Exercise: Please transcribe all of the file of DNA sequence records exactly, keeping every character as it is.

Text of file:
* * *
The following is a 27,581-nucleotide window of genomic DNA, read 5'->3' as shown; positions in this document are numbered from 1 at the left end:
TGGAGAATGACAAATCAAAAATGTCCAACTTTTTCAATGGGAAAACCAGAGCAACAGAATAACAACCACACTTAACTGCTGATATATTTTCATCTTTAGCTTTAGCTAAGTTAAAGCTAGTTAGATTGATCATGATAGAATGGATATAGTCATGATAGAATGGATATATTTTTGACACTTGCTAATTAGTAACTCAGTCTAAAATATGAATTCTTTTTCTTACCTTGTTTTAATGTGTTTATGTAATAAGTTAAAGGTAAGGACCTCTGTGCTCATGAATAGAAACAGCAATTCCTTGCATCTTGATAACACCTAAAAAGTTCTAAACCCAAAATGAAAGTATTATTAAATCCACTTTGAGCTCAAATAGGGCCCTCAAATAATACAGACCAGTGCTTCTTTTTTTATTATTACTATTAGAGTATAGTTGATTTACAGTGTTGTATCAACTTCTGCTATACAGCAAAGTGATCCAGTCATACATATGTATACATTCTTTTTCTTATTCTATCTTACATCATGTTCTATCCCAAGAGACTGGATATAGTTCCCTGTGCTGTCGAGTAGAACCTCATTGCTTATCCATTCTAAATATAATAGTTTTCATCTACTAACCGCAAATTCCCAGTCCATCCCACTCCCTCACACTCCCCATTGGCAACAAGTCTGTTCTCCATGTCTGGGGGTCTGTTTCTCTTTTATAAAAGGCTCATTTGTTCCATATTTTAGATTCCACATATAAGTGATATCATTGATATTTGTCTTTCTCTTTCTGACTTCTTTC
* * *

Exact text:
The following is a 27,581-nucleotide window of genomic DNA, read 5'->3' as shown; positions in this document are numbered from 1 at the left end:
TGGAGAATGACAAATCAAAAATGTCCAACTTTTTCAATGGGAAAACCAGAGCAACAGAATAACAACCACACTTAACTGCTGATATATTTTCATCTTTAGCTTTAGCTAAGTTAAAGCTAGTTAGATTGATCATGATAGAATGGATATAGTCATGATAGAATGGATATATTTTTGACACTTGCTAATTAGTAACTCAGTCTAAAATATGAATTCTTTTTCTTACCTTGTTTTAATGTGTTTATGTAATAAGTTAAAGGTAAGGACCTCTGTGCTCATGAATAGAAACAGCAATTCCTTGCATCTTGATAACACCTAAAAAGTTCTAAACCCAAAATGAAAGTATTATTAAATCCACTTTGAGCTCAAATAGGGCCCTCAAATAATACAGACCAGTGCTTCTTTTTTTATTATTACTATTAGAGTATAGTTGATTTACAGTGTTGTATCAACTTCTGCTATACAGCAAAGTGATCCAGTCATACATATGTATACATTCTTTTTCTTATTCTATCTTACATCATGTTCTATCCCAAGAGACTGGATATAGTTCCCTGTGCTGTCGAGTAGAACCTCATTGCTTATCCATTCTAAATATAATAGTTTTCATCTACTAACCGCAAATTCCCAGTCCATCCCACTCCCTCACACTCCCCATTGGCAACAAGTCTGTTCTCCATGTCTGGGGGTCTGTTTCTCTTTTATAAAAGGCTCATTTGTTCCATATTTTAGATTCCACATATAAGTGATATCATTGATATTTGTCTTTCTCTTTCTGACTTCTTTC